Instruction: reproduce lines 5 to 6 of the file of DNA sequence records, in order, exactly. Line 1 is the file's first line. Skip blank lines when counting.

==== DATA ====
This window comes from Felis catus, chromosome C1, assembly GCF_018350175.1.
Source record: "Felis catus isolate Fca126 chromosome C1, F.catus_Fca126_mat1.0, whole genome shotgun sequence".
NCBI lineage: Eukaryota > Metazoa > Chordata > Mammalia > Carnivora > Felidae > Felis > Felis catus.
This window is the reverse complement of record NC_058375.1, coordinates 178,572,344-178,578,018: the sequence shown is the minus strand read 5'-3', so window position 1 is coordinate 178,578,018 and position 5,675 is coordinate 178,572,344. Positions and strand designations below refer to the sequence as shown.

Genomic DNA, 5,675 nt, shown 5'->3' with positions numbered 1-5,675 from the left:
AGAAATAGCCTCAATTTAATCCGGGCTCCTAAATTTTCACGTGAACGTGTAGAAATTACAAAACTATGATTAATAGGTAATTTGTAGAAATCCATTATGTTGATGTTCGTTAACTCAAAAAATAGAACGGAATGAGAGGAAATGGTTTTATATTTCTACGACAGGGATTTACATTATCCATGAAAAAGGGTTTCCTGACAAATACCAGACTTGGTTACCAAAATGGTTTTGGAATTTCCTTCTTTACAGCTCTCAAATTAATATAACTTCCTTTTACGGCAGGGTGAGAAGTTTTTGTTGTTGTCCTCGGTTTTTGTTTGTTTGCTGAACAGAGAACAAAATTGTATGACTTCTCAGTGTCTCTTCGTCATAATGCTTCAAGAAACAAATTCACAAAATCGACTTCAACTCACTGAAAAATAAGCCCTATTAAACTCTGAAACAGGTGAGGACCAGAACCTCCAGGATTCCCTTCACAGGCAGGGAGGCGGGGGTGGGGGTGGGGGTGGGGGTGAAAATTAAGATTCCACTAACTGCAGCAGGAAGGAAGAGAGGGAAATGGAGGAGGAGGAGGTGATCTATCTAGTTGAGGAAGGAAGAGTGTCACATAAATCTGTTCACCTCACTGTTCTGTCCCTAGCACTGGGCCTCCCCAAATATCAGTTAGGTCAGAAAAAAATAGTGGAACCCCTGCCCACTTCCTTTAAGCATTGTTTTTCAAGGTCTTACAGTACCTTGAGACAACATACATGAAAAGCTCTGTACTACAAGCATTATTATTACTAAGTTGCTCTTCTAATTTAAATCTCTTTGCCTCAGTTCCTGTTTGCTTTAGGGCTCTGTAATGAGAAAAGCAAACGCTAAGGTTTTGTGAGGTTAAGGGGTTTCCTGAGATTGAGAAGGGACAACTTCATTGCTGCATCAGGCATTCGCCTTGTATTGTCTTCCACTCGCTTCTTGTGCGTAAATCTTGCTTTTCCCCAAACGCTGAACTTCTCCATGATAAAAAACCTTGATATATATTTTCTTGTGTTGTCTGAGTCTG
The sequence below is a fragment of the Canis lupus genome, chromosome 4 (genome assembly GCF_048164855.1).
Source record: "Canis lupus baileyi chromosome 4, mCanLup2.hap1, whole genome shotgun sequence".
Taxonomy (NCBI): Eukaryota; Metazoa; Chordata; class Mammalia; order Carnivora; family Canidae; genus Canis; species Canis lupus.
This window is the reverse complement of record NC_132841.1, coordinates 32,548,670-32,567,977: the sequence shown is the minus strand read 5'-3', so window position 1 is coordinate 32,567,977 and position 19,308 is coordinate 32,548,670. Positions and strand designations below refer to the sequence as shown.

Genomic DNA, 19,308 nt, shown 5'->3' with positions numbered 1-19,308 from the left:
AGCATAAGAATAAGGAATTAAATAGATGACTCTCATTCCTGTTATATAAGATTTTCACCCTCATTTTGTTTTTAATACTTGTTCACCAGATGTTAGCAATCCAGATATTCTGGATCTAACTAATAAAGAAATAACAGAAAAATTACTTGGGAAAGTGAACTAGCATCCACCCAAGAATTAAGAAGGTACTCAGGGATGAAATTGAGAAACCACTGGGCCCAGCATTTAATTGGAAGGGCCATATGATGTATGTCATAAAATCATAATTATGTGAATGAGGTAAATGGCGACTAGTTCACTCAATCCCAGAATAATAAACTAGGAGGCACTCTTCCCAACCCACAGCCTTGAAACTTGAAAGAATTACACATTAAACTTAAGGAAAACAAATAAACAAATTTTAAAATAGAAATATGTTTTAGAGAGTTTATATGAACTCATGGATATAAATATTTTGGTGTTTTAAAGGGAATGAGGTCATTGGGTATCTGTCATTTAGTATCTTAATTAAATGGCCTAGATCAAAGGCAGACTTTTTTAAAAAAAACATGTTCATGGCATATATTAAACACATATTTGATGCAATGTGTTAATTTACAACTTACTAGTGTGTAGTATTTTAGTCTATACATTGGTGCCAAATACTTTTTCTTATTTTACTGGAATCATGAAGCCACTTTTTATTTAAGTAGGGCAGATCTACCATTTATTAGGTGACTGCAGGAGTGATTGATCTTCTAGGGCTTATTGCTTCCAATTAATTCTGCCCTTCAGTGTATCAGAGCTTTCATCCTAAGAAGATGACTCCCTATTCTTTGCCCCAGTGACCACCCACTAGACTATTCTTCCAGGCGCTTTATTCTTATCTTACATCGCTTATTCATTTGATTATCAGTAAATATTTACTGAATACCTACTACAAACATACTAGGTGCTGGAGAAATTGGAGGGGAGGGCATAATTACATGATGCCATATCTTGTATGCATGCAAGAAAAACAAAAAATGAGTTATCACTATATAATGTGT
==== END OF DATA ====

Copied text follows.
Genomic DNA, 5,675 nt, shown 5'->3' with positions numbered 1-5,675 from the left:
AGAAATAGCCTCAATTTAATCCGGGCTCCTAAATTTTCACGTGAACGTGTAGAAATTACAAAACTATGATTAATAGGTAATTTGTAGAAATCCATTATGTTGATGTTCGTTAACTCAAAAAATAGAACGGAATGAGAGGAAATGGTTTTATATTTCTACGACAGGGATTTACATTATCCATGAAAAAGGGTTTCCTGACAAATACCAGACTTGGTTACCAAAATGGTTTTGGAATTTCCTTCTTTACAGCTCTCAAATTAATATAACTTCCTTTTACGGCAGGGTGAGAAGTTTTTGTTGTTGTCCTCGGTTTTTGTTTGTTTGCTGAACAGAGAACAAAATTGTATGACTTCTCAGTGTCTCTTCGTCATAATGCTTCAAGAAACAAATTCACAAAATCGACTTCAACTCACTGAAAAATAAGCCCTATTAAACTCTGAAACAGGTGAGGACCAGAACCTCCAGGATTCCCTTCACAGGCAGGGAGGCGGGGGTGGGGGTGGGGGTGGGGGTGAAAATTAAGATTCCACTAACTGCAGCAGGAAGGAAGAGAGGGAAATGGAGGAGGAGGAGGTGATCTATCTAGTTGAGGAAGGAAGAGTGTCACATAAATCTGTTCACCTCACTGTTCTGTCCCTAGCACTGGGCCTCCCCAAATATCAGTTAGGTCAGAAAAAAATAGTGGAACCCCTGCCCACTTCCTTTAAGCATTGTTTTTCAAGGTCTTACAGTACCTTGAGACAACATACATGAAAAGCTCTGTACTACAAGCATTATTATTACTAAGTTGCTCTTCTAATTTAAATCTCTTTGCCTCAGTTCCTGTTTGCTTTAGGGCTCTGTAATGAGAAAAGCAAACGCTAAGGTTTTGTGAGGTTAAGGGGTTTCCTGAGATTGAGAAGGGACAACTTCATTGCTGCATCAGGCATTCGCCTTGTATTGTCTTCCACTCGCTTCTTGTGCGTAAATCTTGCTTTTCCCCAAACGCTGAACTTCTCCATGATAAAAAACCTTGATATATATTTTCTTGTGTTGTCTGAGTCTG